Offshore aquaculture of giant kelp (Macrocystis pyrifera) has been proposed by the US Department of Energy for large scale biofuel production along the west coast of California. The Southern Californian Bight provides an ideal area for offshore kelp aquaculture as the upwelling and advection of cool, nutrient-rich waters supports the growth of vast native giant kelp populations. However, concentrations of nutrients vary greatly across space, can be limiting for kelp growth over seasonal to interannual time scales, and inputs of nutrients to surface waters may be subject to local circulation processes. Therefore, it is important to understand both the spatiotemporal variability of seawater nitrate concentrations and the appropriate scale of observation in order for offshore kelp aquaculture to be successful. Here, we use a combination of satellite sea surface temperature imagery, in situ measurements, and modeling to determine seawater nitrate fields across multiple spatial and temporal scales. We then combine this information with known giant kelp physiological traits to develop a kelp stress index (KSI) for the optimal siting of offshore kelp aquaculture over seasonal to decadal scales. Temperature to nitrate relationships were determined from in situ measurements using generalized additive models and validated with buoy data. Summer and winter relationships were significantly different, and satellite-derived products compared well to buoy validations. Surface nitrate patterns, as derived from satellite temperature products, reveal the spatial variability in nitrate concentrations, and indicate areas that that may cause nutrient stress seasonally and during the negative phase of the North Pacific Gyre Oscillation. As the spatial scale of the surface nitrate product decreased, the negative bias increased and fine scale spatial variability was lost. Similarly, the averaging of daily nitrate concentration determinations over longer time scales increased the negative bias. We found that daily, 1 km spatial resolution nitrate products were most sufficient for identifying localized upwelling and areas of consistently high surface nitrate concentrations, and that areas in the northern and western-most portions of the Southern California Bight are the most suitable for sustained offshore kelp aquaculture.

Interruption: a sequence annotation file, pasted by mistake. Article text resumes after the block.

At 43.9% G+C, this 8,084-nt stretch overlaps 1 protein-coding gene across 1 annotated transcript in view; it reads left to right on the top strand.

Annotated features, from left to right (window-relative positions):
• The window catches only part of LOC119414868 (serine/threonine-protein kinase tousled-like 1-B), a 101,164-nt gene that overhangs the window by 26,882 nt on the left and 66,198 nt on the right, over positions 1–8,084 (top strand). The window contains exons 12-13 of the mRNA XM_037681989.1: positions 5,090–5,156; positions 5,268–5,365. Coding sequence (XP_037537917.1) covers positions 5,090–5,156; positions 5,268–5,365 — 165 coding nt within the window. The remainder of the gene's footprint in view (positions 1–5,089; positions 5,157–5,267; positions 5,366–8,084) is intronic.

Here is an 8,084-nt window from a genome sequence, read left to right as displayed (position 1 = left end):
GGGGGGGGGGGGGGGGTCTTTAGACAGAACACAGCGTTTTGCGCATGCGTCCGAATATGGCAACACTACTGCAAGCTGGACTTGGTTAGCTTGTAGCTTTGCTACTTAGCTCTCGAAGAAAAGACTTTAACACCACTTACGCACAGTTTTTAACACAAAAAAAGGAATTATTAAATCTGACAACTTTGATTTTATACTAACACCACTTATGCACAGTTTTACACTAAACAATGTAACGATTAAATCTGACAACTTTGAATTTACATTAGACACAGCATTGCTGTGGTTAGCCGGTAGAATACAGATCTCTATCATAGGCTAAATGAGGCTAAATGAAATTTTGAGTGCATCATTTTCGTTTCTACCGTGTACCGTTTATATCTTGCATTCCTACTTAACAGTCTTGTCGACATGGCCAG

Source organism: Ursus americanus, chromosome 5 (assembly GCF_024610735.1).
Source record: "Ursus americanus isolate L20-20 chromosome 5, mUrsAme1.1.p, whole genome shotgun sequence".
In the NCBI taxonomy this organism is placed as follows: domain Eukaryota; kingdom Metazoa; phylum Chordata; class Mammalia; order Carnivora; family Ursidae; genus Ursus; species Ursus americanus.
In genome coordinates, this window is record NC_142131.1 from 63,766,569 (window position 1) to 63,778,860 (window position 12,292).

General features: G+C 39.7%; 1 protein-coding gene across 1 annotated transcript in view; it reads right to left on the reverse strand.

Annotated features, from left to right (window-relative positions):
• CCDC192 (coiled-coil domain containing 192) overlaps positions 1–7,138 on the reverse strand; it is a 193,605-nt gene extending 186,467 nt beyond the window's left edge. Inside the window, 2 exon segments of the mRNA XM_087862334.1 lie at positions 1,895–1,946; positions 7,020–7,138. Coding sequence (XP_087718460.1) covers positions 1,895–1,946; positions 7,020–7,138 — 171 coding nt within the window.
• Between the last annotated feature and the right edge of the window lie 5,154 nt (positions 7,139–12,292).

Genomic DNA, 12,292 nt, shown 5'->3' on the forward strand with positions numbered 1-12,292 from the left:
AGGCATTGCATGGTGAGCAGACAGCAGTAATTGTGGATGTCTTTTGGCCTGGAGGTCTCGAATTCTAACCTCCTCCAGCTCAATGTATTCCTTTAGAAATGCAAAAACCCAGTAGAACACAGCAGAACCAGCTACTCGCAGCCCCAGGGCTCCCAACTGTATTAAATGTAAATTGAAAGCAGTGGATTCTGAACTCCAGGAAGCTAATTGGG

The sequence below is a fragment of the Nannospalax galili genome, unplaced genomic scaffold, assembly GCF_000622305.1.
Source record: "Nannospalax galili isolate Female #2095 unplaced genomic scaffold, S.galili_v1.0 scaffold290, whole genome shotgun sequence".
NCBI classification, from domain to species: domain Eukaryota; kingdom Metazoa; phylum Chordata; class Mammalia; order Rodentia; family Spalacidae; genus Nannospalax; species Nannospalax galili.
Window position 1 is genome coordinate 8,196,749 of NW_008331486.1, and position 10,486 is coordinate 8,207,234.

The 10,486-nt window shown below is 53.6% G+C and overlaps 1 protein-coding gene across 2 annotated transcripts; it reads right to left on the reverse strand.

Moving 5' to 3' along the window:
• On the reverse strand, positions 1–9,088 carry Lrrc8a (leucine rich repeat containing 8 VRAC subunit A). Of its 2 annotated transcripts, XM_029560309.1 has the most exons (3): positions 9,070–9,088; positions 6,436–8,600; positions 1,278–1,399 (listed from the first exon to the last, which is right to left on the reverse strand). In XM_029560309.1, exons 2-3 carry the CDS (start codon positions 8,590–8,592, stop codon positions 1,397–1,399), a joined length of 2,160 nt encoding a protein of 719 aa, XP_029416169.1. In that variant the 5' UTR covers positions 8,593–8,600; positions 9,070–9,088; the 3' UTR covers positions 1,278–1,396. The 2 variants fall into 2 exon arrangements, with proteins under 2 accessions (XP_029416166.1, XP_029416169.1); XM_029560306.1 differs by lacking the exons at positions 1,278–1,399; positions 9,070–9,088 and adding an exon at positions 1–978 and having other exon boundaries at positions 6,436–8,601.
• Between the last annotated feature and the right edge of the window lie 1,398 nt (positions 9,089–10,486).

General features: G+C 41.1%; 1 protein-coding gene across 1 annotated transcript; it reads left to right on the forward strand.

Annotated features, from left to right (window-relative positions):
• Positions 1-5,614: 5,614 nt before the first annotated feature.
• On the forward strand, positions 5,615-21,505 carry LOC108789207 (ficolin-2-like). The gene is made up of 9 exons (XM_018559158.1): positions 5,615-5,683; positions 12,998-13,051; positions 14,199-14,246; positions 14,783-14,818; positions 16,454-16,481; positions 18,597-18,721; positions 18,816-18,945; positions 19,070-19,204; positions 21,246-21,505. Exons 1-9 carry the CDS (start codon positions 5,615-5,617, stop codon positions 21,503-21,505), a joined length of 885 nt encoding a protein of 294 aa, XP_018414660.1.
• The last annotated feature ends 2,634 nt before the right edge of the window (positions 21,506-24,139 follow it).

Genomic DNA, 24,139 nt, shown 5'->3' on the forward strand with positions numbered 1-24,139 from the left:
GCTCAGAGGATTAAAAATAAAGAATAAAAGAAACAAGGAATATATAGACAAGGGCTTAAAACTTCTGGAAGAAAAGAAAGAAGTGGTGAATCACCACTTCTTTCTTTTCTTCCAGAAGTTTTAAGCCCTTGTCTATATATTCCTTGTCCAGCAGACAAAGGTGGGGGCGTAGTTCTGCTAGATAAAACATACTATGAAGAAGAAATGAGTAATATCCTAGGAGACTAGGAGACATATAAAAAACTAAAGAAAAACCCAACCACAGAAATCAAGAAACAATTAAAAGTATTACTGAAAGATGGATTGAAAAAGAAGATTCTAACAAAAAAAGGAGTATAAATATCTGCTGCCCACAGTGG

Environmental DNA (eDNA) analysis is a rapid, non-invasive method for species detection and distribution assessment using DNA released into the surrounding environment by an organism. eDNA analysis is recognised as a powerful tool for detecting endangered or rare species in a range of ecosystems. Although the number of studies using eDNA analysis in marine systems is continually increasing, there appears to be no published studies investigating the use of eDNA analysis to detect sea turtles in natural conditions. We tested the efficacy of two primer pairs known to amplify DNA fragments of differing lengths (488 and 253 bp) from Chelonia mydas tissues for detecting C. mydas eDNA in water samples. The capture, extraction, and amplification of C. mydas eDNA from aquaria (Sea World, San Diego, CA, United States) and natural water (San Diego Bay, CA, United States) were successful using either primer set. The primer pair providing the shorter amplicon, LCMint2/H950g, demonstrated the ability to distinguish cross-reactive species by melt curve analysis and provided superior amplification metrics compared to the other primer set (LTCM2/HDCM2); although primer dimer was observed, warranting future design refinement. Results indicated that water samples taken from deeper depths might improve detection frequency, consistent with C. mydas behaviour. Overall, this pilot study suggests that with refinement of sampling methodology and further assay optimisation, eDNA analysis represents a promising tool to monitor C. mydas. Potential applications include rapid assessment across broad geographical areas to pinpoint promising locations for further evaluation with traditional methods.